Monday, April 19, 2010

The Year Without a Summer

J M W Turner 'Chichester Canal' c.1828

Artists took up their brushes after the eruption of Mt Tambora in 1815 as the high levels of ash in the atmosphere caused spectacular sunsets.  The yellow haze was the prime feature in many of Turner's paintings following the eruption.

A similar phenomenon was seen after Krakatoa erupted in 1883.  William Ashcroft painted several and made thousands of coloured sketches of the red sunsets around the world after the explosion.

William Ashcroft 'On the Banks of the River Thames' 1883

The pall of darkness inspired poet Lord Byron to write 'Darkness' the year after Tambora.  Below is an excerpt from the poem.  The writing of this poem also occurred only months after the ending of his marriage.

I had a dream, which was not all a dream.
The bright sun was extinguish'd, and the stars
did wander darkling in the eternal space,
rayless, and pathless, and the icy earth
swung blind and blackening in the moonless air;
Morn came and went - and came, and brought no day,
And men forgot their passions in the dread
of this their desolation; and all hearts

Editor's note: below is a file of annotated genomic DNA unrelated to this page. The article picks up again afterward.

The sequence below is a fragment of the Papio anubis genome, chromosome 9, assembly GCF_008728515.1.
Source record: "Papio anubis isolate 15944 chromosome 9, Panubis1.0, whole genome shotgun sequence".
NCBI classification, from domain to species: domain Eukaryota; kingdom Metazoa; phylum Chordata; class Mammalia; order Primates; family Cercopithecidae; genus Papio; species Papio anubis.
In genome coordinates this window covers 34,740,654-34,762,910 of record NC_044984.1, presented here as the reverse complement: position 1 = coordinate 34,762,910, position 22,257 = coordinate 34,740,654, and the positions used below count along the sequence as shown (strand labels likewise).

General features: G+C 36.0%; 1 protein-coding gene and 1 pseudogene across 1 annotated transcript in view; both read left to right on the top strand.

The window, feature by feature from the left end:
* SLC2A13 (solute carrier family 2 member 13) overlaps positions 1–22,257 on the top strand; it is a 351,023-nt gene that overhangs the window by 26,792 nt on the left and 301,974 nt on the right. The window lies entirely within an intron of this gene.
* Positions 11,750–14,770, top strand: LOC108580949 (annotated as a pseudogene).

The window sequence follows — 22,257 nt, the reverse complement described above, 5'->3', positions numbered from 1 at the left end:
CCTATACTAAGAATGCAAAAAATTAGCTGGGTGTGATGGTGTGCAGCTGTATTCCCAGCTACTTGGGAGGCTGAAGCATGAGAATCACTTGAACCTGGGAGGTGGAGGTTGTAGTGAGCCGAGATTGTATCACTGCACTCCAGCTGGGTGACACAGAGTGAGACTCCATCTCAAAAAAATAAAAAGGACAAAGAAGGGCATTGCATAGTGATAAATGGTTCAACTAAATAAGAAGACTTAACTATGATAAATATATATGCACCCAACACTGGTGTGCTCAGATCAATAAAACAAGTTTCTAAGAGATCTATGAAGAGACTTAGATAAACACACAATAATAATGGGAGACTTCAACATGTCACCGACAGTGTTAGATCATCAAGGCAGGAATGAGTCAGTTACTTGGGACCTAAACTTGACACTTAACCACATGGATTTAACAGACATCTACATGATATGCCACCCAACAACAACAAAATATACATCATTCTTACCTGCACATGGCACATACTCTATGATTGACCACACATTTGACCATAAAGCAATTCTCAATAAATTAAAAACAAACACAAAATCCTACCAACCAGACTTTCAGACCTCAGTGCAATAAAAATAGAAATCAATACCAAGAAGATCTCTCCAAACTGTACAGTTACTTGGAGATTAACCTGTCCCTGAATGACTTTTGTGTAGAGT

were chill'd into a selfish prayer for light...

Monday, April 12, 2010


"I read and walked for miles along the beach, writing bad blank verse and
searching endlessly for someone wonderful who would
step out of the darkness and change my life.
It never crossed my mind that that person could be me."

~~ Anna Quindlen ~~

Friday, April 9, 2010

King of the Bush

"Kookaburra Sits on the Old Gum Tree" was written by Margaret Sinclair in 1932 and children today still sing the song in school. I remember singing it as a 'Round', where a second group comes in after the first line.

Our resident Kookaburra's sentinel post
is the clothesline...

♫ 'I feel the earth move under my feet' ♪♪
~~ he can also hear that worm moving ~~
or see that hopper hopping...

He was back again this morning
fluffed up against the chill and fog

Monday, April 5, 2010

The Dresser holds some Childhood Treasures...

One for the girls. I had a bee in my bonnet to change a few things around. I moved furniture; even the very heavy, old Ronisch piano; it hadn't been moved for nearly 11 years and I was amazed (I mean horrified!) at the intricate nests that moths make!

The image above is of 'Rosebud', a gift from Mrs. McIlhiney who lived next door in the 50s. She visited Scotland annually and brought this little Scottish highland dancer back especially for me. I called her Rosebud because the pink box she came in said 'Rosebud'. The Rosebud Doll Company was a British firm in the 1950s, taken over by Mattel in 1966. The dolls are now a collectors' item.

We were always supervised when handling the duck; its wings move, the head swivels and the horn comes out of his mouth. My grandchildren were supervised too; that's why it's still 'as new'.

My brother's Peter Piper cup and Bunnykins set - he's 69 this year!

Friday, April 2, 2010

The solemnity of Good Friday; happy holiday follows...

Caspar David Friedrich - 'Easter Morning' 1833

Happy Easter
dear blog friends!